Though known today principally for his many works for piano and flute, Kuhlau’s dramatic works are equally as important to Danish music history. Kuhlau’s opera overtures stretch stylistically from the Classical style, the main models being Mozart, Cherubini and Paer, to a more Romantic style, influenced by Beethoven, Rossini and Weber. Kuhlau made several journeys abroad and was well acquainted with different national trends in music, and consequently his works are of a cosmopolitan nature. He stands as the man who added a modern touch to Danish musical life, introducing Beethoven’s music for example. An unusual aspect of Kuhlau’s composing is his ’model’ or ’parody’ technique in which other composers’ music lay as a foundation for his own, which he then worked out in his own personal way. Røverborgen (The Robber’s Castle, 1814) won Kuhlau great success on the Danish contemporary scene. Its merry atmosphere is reflected in the sparkling presto overture of which the first theme is an imitation of a similar theme in the overture to Paer’s opera/fuorusciti. Kuhlau’s second opera Trylleharpen (The Magic Harp, 1817) was wrapped in scandal. It was thought, erroneously, that the libretto had been stolen from
a German piece. The overture is reminiscent of Cherubini’s Lodoïska. The overture to the lyric drama Elisa or Friendship and Love (1820) heralds a more romantic style and contains musical references to the opera, a device now being used by Kuhlau. The main Allegro theme is very similar to that of Paer’s Sargino, also used by Rossini in his L’italiana in Algeria. Kuhlau’s chief operatic work Lulu (1824) is based on the fairy-tale Lulu, oder Die Zauberflöte, from C.M Wieland’s collection, Dschinnistan - the same source that Mozart used. There is no slow introduction to the overture and it contains three indiviual themes the second and third refering to to Lulu (woodwind accompanied by cello obbligato) and Sidi (horn solo) respectively. The Danish romantic drama William Shakespeare (1826) is predominatly inspired by Beethoven with strong echoes of Mendelssohn and Weber. Kuhlau’s last opera Hugo and Adelheid (1827) is again influenced by Beethoven, particularly Fidelo and Prometheus. Elverhøj (The Elf’s Hill, 1828), Kuhlau’s most famous work, was written as incidental music to a romantic festive play for a royal wedding. The overture concludes with the tune ’Kong Christian stod ved højen mast’ which became the Danish National Anthem.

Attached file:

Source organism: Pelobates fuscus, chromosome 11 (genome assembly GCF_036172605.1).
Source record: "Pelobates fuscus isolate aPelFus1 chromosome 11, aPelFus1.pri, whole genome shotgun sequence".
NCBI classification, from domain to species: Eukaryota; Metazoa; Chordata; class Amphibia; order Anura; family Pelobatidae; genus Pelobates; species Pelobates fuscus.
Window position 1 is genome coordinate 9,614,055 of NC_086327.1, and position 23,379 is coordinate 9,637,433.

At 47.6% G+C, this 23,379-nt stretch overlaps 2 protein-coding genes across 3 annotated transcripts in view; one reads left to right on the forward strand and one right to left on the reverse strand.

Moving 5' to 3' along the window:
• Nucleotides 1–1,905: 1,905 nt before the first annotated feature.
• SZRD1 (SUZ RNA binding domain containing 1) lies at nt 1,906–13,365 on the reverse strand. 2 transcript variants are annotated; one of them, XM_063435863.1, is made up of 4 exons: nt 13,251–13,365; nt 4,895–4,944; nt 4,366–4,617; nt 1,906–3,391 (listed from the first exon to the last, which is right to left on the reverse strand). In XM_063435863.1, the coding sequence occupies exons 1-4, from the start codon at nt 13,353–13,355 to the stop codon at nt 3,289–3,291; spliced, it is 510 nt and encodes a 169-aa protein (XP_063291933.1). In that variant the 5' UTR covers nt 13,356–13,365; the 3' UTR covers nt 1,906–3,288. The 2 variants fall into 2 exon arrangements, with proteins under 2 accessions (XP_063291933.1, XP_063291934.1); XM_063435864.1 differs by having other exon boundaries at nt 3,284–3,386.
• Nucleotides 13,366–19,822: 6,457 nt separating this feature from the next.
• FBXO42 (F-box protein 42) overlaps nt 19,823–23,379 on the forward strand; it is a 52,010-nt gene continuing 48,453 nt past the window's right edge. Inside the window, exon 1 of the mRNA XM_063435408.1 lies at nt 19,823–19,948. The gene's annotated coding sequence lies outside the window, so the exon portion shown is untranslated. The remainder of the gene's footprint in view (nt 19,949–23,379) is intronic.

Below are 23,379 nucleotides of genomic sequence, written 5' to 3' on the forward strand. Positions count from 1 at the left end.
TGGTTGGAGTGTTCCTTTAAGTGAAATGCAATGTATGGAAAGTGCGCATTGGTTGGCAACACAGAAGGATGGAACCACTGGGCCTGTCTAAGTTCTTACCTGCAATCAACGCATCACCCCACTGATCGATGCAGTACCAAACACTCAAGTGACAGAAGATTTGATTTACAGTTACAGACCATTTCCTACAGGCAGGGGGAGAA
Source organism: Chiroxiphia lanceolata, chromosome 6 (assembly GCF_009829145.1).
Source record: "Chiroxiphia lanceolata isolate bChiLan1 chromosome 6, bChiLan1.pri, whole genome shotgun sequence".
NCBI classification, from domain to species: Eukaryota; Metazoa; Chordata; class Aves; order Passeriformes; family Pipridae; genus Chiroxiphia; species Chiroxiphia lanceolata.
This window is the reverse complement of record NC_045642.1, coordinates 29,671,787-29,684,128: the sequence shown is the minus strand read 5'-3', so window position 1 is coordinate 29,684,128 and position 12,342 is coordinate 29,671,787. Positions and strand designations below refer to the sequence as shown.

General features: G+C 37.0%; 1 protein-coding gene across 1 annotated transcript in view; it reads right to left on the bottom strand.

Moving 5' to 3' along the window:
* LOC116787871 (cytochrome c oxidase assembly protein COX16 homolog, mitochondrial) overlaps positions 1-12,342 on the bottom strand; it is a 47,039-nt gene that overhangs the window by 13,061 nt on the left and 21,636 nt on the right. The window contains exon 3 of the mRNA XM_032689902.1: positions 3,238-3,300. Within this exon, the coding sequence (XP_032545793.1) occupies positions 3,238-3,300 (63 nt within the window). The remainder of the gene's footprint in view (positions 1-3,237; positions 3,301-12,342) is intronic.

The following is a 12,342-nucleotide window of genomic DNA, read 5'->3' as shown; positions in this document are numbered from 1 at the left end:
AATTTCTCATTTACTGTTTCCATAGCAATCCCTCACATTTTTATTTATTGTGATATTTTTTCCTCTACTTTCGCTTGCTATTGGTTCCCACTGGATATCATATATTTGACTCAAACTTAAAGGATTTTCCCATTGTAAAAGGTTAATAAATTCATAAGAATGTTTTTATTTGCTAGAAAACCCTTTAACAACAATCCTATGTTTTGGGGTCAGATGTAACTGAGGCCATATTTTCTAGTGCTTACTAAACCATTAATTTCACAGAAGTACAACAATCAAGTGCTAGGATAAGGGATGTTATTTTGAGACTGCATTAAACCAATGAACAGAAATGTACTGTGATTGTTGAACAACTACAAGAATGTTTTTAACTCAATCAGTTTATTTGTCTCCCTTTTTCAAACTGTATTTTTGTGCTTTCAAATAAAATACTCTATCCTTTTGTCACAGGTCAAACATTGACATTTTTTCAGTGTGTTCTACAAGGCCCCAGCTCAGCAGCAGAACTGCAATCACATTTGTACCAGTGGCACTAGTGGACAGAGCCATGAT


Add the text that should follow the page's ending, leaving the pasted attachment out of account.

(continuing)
Kuhlau’s last work for theatre was the incidental music to the comedy Trillingbrødrene fra Damask (The Triplet Brothers from Damask, 1830). Most of the music for the overture was taken from the play as it was written in haste, and it contains the then popular ’Turkish’ effects.